The value of intentionality for teaching and learning

February 27, 2017 | Claudia Stanny

What does it mean to be intentional?

In teaching, we are intentional if we have specific learning goals for our classes. The learning goals tie everything together. They guide our choices when we assign reading materials, whether we select a textbook for a lower-division class or gather articles and chapters from the scholarly literature for a graduate seminar. They shape how we spend time in class, which topics we talk about, and how much time and detail we devote to each topic. We ask students to engage in specific in-class activities because they will help students practice critical skills. We design assignments to create opportunities for additional practice and for students to show us what they can now do. We select questions for tests to focus on the learning outcomes that define “successful completion” of the class.


Students can be intentional in their learning if they can articulate their learning goals. Our best students may have personal learning goals for their college education. Ideally, these align with instructor goals, although exceptions occur. (In this case, an instructor might believe that their high-ability student is “underperforming.” The student, however, might be working toward a different set of goals than those held by the instructor.) Unfortunately, many students have vague personal goals for learning. A few students might believe their primary goal is to simply complete the class with a passing grade and earn credit toward a degree. A few students will recognize how important the skills and knowledge they can learn in a class will be for their future professional self.


Instructors can help students articulate more specific personal learning goals and, perhaps, articulate goals that align with instructor goals, when they articulate specific learning goals for their courses. These goals will be more credible to students if instructors can also describe how elements of the class (readings, assignments, in-class activities) support those learning goals.


 Why is intentionality valuable for effective teaching?

  •  Clear alignment of learning goals with class elements motivates students to complete readings, engage in class activities, and take assignments and exams seriously if students share these goals.


  • Explicit learning outcomes guide students toward more effective study behaviors. If students believe the goal is to memorize facts, they will study differently than if they believe the goal is to apply disciplinary content and thinking to solve specific types of problems. If an instructor articulates learning goals for high-level thinking skills (analysis of evidence, solving problems, applying content to real-world situations) but tests students on fact retrieval, the disconnect will create problems. Regardless of claims to support higher-order thinking skills described in learning outcomes on the syllabus, if an exam questions require only fact-based retrieval and recognition, these become the de facto learning outcomes for the course. Students will adjust their study behavior accordingly.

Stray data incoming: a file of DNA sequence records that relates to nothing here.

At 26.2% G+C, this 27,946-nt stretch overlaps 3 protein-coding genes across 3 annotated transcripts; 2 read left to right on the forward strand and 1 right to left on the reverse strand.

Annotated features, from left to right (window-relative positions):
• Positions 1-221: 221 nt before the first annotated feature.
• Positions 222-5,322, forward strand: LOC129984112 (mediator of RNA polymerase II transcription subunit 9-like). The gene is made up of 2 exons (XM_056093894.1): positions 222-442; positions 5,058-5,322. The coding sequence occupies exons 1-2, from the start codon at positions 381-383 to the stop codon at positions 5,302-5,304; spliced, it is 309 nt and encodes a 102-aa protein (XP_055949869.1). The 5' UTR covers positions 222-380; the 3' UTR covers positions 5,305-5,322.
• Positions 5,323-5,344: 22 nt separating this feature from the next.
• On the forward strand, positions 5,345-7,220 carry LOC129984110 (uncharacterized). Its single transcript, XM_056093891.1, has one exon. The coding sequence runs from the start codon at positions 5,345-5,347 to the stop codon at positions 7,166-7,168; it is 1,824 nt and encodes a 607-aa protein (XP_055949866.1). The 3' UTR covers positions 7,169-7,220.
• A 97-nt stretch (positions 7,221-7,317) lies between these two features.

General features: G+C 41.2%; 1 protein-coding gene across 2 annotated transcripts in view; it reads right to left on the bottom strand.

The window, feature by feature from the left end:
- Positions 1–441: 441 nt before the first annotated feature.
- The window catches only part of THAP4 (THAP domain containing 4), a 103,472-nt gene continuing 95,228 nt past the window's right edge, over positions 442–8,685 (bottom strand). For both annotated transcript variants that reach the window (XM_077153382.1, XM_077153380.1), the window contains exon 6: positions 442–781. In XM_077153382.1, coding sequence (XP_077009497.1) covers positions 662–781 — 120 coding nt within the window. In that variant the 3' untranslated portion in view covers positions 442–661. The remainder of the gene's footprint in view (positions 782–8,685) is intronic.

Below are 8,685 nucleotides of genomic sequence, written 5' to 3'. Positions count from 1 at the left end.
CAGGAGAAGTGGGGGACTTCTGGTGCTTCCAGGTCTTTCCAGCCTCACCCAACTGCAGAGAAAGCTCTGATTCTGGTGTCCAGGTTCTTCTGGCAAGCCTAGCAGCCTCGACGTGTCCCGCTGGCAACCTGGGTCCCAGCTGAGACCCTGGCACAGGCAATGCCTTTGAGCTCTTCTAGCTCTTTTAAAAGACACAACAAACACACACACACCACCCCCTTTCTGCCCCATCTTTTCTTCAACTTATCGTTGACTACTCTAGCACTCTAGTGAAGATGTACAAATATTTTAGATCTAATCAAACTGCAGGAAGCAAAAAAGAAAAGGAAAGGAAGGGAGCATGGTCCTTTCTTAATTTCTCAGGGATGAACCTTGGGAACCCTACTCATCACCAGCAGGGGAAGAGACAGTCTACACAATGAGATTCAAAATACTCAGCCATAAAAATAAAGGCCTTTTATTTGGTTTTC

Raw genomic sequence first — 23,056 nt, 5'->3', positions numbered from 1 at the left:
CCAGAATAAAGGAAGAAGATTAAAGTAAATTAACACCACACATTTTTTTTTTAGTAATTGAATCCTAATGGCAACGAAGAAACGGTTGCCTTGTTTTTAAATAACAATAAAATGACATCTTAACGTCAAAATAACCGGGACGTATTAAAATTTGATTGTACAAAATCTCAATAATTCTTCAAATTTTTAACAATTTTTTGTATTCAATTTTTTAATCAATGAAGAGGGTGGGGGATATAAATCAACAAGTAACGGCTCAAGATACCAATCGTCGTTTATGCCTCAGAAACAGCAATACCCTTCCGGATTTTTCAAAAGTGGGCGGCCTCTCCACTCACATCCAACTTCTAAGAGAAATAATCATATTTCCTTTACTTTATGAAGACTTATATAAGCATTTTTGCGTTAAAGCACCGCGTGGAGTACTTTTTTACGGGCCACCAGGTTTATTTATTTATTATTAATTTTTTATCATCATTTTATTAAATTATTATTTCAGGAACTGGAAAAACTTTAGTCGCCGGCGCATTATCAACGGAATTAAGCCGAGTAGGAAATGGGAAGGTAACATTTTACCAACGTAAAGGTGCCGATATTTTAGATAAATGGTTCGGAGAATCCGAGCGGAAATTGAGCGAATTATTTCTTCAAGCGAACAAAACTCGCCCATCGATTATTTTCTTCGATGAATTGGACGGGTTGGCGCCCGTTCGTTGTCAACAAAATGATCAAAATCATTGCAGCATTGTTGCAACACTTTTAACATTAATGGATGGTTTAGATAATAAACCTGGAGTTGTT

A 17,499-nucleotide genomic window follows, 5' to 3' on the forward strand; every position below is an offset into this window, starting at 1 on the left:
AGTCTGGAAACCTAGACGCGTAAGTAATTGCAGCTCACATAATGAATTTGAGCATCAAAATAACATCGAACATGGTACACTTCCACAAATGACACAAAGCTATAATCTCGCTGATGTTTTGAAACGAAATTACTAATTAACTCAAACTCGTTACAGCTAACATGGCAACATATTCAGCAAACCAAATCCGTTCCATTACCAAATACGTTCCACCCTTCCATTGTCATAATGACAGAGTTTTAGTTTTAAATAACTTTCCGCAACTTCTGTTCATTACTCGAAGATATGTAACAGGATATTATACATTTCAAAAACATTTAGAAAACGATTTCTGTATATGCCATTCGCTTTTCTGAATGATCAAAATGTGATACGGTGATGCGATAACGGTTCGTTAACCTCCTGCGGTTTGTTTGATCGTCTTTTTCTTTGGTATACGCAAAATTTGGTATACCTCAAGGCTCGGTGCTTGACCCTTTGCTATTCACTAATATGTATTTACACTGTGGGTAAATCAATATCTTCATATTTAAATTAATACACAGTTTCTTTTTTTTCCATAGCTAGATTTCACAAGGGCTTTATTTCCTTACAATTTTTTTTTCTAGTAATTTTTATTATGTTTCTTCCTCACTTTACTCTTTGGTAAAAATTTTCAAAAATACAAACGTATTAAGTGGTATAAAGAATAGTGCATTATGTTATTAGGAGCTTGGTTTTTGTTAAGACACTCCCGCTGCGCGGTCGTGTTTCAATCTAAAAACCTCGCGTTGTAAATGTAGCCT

What do your lectures and PowerPoint slides suggest about your learning outcomes? Can you identify the learning goals that guide you lecture series for a class module? Can your students identify the learning goals you value or had in mind when you prepared these classes? If they can’t, how can they choose study strategies wisely?

Lectures and PowerPoint slides that are dense with content send an implicit message: Fact retrieval is important. Where are the opportunities to evaluate evidence or engage in critical thought about the content presented? If these goals are important to you as an instructor, reflect on your presentations and assignments and consider the message they send to students.

Simply listing student learning outcomes on a syllabus or assignment handout will not guarantee improvements in student learning (Jiang & Elen, 2011). Students must interpret the outcomes correctly, identify the tasks implied by these outcomes, and select appropriate cognitive activities to complete the tasks and achieve the learning outcomes (e.g., determine whether they should memorize facts, analyze evidence for competing explanations, apply models to solve specific problems). Jiang and Elen note that students are more likely to misinterpret vague or overly-general learning goals and fail to identify the activities required for them to achieve these goals than when learning outcomes describe a more specific the knowledge, skills, abilities, or task demands required to complete an assignment successfully.



 Fink, L. D. (2003). Creating significant learning experiences: An integrated approach to designing college courses. San Francisco, CA: Jossey-Bass.


Jiang, L, & Elen, J. (2011). Why do learning goals (not) work: A reexamination of the hypothesized effectiveness of learning goals based on students’ behavior and cognitive processes. Educational Technology Research and Development, 59, 553-573. doi:10.1007/s11423-011-9200-y


tmd 2/27/2017